Some people really dislike the Stan Lee cameos in each film, mostly those that feel like Lee stole a lot of the credit from Jack Kirby, especially. However, that’s all been sorted in court by Kirby’s family and Lee has done a great job lately of giving Kirby credit (although he was sort of hogging the credit for himself in years past, which is really between him and Kirby). It’s hard, though, to not like Stan Lee as he’s clearly a genius that’s a modern day Shakespeare in terms of what he’s been able to do. It’s great to see that he’s lived long enough to get beyond the near bankruptcy that Marvel had in the 90’s and see the love and respect that the MCU has received in recent years. Lee has had a cameo in nearly every Marvel related movie both in the MCU and outside of it. In Black Panther, Lee isn’t a citizen of Wakanda (which’d be both strange and hilarious) but rather works at a casino in South Korea, with which T’Challa makes a bet on a game of roulette. It’s all for show, as T’Challa clearly doesn’t need the money, but it’s a funny moment in a film that’s filled with entertaining moments and at least a step up from his strip club DJ gig in Deadpool.
7. Back to the Future
There’s a moment in Black Panther in which his 16-year-old scene-stealing little sister, Shuri, drops a Vine joke about the sandals that T’Challa is wearing (“WHAT ARE THOOOOOSE?!?”), but that’s not the only footwear related Easter Egg as apparently T’Challa’s father, T’Chaka, was a gigantic fan of 1985’s Back to the Future. His love for the film, combined with the advanced technology of Wakanda, allowed them to craft shoes that were a lot like the shoes from Back to the Future II. In that film, Marty receives a pair of Nike’s from Doc in the future (in the hopes that he’ll resemble his son enough to stop Biff’s son from essentially roping him into a robbery) that have automatic laces. Sneakerheads have long dreamed of a reality where they’ll be able to rock those shoes (and were able to buy some for charity a few years ago, each pair ended up going for something in the six-figure range) and apparently Wakanda has made that dream (a consistent) reality, as long as you’re the Black Panther. While trying on his new suit, T’Challa notices the new shoes that his sister/new technology supervisor notes resembles shoes from an “American movie”. Beyond that, later on the children of T’Chaka mention that their father used to be a huge fan of the Back to the Future films, basically hammering home the point that Black Panther is rocking vibranium versions of the shoes everyone wants.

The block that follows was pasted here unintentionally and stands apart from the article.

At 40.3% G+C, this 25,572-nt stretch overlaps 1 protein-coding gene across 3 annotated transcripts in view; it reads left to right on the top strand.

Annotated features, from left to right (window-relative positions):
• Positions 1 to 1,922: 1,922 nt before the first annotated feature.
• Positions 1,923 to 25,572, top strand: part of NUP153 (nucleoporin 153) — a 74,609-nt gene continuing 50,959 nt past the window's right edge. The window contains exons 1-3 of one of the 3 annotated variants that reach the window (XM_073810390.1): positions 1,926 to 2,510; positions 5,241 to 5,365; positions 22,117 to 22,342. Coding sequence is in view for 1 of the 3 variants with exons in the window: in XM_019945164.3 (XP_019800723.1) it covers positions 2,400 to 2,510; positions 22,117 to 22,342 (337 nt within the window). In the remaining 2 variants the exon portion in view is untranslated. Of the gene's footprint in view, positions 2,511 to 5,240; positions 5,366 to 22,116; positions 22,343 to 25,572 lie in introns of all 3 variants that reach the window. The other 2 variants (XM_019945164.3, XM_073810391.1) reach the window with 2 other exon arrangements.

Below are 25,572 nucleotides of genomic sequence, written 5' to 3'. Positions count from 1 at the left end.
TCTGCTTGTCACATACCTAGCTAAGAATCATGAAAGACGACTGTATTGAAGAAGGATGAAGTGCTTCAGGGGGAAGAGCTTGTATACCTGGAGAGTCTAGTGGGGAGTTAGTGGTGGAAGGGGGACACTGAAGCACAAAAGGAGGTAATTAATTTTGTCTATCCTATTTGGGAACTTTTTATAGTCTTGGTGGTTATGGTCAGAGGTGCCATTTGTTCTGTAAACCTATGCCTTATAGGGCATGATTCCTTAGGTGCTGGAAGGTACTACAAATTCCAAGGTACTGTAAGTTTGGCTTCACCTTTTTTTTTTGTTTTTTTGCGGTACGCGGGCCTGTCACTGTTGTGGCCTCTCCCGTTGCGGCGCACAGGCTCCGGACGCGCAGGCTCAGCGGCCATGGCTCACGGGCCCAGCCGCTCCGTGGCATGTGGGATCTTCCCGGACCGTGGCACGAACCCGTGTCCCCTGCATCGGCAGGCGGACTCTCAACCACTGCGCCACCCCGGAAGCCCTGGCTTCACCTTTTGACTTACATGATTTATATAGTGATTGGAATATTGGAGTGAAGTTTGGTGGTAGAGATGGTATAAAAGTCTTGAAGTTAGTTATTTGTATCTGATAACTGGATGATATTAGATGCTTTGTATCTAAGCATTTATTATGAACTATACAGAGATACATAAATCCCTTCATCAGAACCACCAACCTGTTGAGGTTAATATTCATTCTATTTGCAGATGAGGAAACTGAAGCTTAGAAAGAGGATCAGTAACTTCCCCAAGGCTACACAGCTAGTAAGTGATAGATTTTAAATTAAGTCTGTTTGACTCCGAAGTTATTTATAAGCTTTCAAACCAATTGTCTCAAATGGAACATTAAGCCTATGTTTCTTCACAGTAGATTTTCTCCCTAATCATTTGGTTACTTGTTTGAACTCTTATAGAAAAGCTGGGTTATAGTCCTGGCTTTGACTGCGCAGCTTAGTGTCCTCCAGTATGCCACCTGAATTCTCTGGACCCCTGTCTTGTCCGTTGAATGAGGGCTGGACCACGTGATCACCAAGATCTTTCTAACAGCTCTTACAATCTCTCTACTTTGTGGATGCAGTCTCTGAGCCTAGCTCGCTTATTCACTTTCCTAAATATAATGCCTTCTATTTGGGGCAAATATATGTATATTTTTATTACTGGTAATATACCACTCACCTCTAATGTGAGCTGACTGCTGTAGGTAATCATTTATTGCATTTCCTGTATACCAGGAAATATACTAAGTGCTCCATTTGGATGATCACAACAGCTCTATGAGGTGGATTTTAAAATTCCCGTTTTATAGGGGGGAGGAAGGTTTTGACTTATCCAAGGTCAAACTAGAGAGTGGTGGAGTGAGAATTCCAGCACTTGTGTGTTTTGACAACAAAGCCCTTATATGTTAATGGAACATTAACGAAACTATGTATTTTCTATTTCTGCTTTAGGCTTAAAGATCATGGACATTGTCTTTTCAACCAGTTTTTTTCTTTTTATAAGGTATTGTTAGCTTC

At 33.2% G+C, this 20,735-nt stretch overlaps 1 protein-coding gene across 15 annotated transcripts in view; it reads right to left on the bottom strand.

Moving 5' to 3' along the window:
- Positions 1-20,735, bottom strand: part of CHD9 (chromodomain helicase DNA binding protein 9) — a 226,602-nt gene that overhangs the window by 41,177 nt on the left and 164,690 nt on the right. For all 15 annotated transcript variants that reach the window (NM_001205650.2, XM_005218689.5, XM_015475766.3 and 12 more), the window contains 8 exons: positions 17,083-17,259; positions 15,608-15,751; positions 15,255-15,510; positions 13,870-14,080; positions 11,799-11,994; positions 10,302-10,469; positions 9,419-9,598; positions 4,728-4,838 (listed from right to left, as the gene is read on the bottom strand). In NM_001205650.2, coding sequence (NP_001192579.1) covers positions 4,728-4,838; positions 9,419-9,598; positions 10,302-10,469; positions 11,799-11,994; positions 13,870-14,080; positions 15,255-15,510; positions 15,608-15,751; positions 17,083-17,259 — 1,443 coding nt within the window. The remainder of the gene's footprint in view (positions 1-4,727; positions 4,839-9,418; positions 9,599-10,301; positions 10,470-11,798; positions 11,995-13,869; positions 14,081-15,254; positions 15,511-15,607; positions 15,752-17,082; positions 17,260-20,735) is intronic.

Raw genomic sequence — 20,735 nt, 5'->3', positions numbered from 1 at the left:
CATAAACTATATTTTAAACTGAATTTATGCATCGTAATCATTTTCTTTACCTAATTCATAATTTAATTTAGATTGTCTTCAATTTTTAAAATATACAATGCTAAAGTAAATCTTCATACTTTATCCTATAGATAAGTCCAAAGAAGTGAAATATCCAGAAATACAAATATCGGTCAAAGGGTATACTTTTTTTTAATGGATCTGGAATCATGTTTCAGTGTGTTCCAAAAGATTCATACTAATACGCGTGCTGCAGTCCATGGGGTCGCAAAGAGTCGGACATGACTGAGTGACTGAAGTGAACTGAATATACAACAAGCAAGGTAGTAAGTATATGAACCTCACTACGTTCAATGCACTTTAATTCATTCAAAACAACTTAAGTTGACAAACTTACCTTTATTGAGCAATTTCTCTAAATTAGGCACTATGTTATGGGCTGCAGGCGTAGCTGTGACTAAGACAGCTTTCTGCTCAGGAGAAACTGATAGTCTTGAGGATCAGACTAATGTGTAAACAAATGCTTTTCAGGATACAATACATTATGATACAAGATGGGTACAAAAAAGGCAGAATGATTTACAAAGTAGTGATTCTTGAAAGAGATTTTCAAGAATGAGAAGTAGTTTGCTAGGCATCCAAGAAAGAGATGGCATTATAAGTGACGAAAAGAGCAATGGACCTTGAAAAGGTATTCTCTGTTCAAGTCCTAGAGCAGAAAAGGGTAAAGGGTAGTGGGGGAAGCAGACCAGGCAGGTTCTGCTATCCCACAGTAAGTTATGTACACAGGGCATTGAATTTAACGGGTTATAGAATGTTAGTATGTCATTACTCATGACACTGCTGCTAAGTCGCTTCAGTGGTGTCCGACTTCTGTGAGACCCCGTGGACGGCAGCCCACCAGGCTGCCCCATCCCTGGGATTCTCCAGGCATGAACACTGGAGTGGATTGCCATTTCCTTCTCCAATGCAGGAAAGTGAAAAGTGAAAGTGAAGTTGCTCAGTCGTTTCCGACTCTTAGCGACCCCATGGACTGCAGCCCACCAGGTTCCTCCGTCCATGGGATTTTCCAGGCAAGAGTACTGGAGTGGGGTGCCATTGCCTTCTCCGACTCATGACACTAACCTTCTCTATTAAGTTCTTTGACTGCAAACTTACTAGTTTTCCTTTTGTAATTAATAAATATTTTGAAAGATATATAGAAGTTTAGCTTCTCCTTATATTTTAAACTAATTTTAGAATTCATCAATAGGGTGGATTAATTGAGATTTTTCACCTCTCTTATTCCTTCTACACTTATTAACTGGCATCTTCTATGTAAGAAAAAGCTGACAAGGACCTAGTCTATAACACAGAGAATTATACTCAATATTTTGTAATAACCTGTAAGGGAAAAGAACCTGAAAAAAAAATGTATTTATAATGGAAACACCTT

6. The Gold Necklace
In the comic books, Black Panther rocks a black and gold color scheme that some fans missed when T’Challa debuted with his black and silver get up in 2016’s Captain America: Civil War. One thing that we didn’t see in that film was exactly how he got into his suit, although it was implied that he put it on piece by piece when he removed his helmet after being detained by the police after he chased Bucky Barnes aka The Winter Soldier and he was being chased by both Captain America and Falcon. When the trailer for his solo film hit the scene, Marvel fans dissected each bit of it and presumed that his suit would get an upgrade from his sister, Shuri (who was referred to as the smartest person in the MCU thus far by Director/Writer Ryan Coogler), and that that upgrade would end up as a suit that came out of his necklace. However, people were a tad bit disappointed when they noted that that necklace was yet again, silver. However, the gold necklace did end up getting it’s due, but instead of being the suit of Black Panther it ended up as the suit that his enemy and cousin, Killmonger, was wearing. Beyond just the color scheme the suit was a spitting image of the one in the comics and perhaps the most true to the comic book look of any MCU property thus far outside of some of Iron Man’s suits.